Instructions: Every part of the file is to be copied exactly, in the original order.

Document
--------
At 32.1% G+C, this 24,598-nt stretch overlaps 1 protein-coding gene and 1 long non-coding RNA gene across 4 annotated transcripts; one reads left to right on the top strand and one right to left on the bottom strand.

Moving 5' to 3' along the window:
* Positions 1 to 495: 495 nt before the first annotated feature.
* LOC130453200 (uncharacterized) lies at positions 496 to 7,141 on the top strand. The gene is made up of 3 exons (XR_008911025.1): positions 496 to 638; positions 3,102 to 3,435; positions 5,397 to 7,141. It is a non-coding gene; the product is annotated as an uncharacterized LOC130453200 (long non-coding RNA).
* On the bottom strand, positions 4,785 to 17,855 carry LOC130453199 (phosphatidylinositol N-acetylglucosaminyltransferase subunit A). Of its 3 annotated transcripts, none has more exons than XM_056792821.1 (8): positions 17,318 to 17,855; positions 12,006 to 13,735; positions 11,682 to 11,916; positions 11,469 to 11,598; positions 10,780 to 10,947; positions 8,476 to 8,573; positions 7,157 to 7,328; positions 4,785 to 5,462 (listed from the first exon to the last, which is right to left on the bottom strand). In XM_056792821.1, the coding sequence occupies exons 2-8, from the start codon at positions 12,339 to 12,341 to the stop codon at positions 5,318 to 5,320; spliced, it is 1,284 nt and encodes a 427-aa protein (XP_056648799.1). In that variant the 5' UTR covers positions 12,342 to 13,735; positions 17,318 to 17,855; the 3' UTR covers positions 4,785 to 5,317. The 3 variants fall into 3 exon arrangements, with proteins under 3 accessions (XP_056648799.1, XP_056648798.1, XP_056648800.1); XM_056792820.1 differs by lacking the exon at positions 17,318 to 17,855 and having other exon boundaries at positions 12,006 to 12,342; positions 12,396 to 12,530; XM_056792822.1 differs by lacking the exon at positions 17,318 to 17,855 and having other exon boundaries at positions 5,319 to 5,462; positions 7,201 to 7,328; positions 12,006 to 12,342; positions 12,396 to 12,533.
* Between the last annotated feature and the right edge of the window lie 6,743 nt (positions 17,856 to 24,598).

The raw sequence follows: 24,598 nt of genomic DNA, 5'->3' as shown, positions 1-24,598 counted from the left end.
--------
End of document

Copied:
At 32.1% G+C, this 24,598-nt stretch overlaps 1 protein-coding gene and 1 long non-coding RNA gene across 4 annotated transcripts; one reads left to right on the top strand and one right to left on the bottom strand.

Moving 5' to 3' along the window:
* Positions 1 to 495: 495 nt before the first annotated feature.
* LOC130453200 (uncharacterized) lies at positions 496 to 7,141 on the top strand. The gene is made up of 3 exons (XR_008911025.1): positions 496 to 638; positions 3,102 to 3,435; positions 5,397 to 7,141. It is a non-coding gene; the product is annotated as an uncharacterized LOC130453200 (long non-coding RNA).
* On the bottom strand, positions 4,785 to 17,855 carry LOC130453199 (phosphatidylinositol N-acetylglucosaminyltransferase subunit A). Of its 3 annotated transcripts, none has more exons than XM_056792821.1 (8): positions 17,318 to 17,855; positions 12,006 to 13,735; positions 11,682 to 11,916; positions 11,469 to 11,598; positions 10,780 to 10,947; positions 8,476 to 8,573; positions 7,157 to 7,328; positions 4,785 to 5,462 (listed from the first exon to the last, which is right to left on the bottom strand). In XM_056792821.1, the coding sequence occupies exons 2-8, from the start codon at positions 12,339 to 12,341 to the stop codon at positions 5,318 to 5,320; spliced, it is 1,284 nt and encodes a 427-aa protein (XP_056648799.1). In that variant the 5' UTR covers positions 12,342 to 13,735; positions 17,318 to 17,855; the 3' UTR covers positions 4,785 to 5,317. The 3 variants fall into 3 exon arrangements, with proteins under 3 accessions (XP_056648799.1, XP_056648798.1, XP_056648800.1); XM_056792820.1 differs by lacking the exon at positions 17,318 to 17,855 and having other exon boundaries at positions 12,006 to 12,342; positions 12,396 to 12,530; XM_056792822.1 differs by lacking the exon at positions 17,318 to 17,855 and having other exon boundaries at positions 5,319 to 5,462; positions 7,201 to 7,328; positions 12,006 to 12,342; positions 12,396 to 12,533.
* Between the last annotated feature and the right edge of the window lie 6,743 nt (positions 17,856 to 24,598).

The raw sequence follows: 24,598 nt of genomic DNA, 5'->3' as shown, positions 1-24,598 counted from the left end.